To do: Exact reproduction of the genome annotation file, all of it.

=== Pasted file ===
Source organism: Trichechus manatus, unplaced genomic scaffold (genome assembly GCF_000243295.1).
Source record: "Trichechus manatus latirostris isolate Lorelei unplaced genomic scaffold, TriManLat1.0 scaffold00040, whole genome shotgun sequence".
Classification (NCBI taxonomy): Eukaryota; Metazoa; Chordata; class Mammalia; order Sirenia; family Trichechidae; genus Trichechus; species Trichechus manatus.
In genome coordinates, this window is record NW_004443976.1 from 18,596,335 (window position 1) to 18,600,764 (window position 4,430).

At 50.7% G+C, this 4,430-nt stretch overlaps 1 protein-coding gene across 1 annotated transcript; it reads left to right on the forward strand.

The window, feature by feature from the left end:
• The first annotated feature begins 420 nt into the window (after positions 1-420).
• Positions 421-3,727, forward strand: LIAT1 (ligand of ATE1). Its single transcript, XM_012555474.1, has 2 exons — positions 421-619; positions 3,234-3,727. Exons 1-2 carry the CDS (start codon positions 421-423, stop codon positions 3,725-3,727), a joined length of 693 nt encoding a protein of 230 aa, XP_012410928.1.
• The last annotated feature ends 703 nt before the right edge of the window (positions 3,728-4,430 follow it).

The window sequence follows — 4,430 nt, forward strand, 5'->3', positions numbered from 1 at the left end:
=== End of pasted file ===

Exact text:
Source organism: Trichechus manatus, unplaced genomic scaffold (genome assembly GCF_000243295.1).
Source record: "Trichechus manatus latirostris isolate Lorelei unplaced genomic scaffold, TriManLat1.0 scaffold00040, whole genome shotgun sequence".
Classification (NCBI taxonomy): Eukaryota; Metazoa; Chordata; class Mammalia; order Sirenia; family Trichechidae; genus Trichechus; species Trichechus manatus.
In genome coordinates, this window is record NW_004443976.1 from 18,596,335 (window position 1) to 18,600,764 (window position 4,430).

At 50.7% G+C, this 4,430-nt stretch overlaps 1 protein-coding gene across 1 annotated transcript; it reads left to right on the forward strand.

The window, feature by feature from the left end:
• The first annotated feature begins 420 nt into the window (after positions 1-420).
• Positions 421-3,727, forward strand: LIAT1 (ligand of ATE1). Its single transcript, XM_012555474.1, has 2 exons — positions 421-619; positions 3,234-3,727. Exons 1-2 carry the CDS (start codon positions 421-423, stop codon positions 3,725-3,727), a joined length of 693 nt encoding a protein of 230 aa, XP_012410928.1.
• The last annotated feature ends 703 nt before the right edge of the window (positions 3,728-4,430 follow it).

The window sequence follows — 4,430 nt, forward strand, 5'->3', positions numbered from 1 at the left end: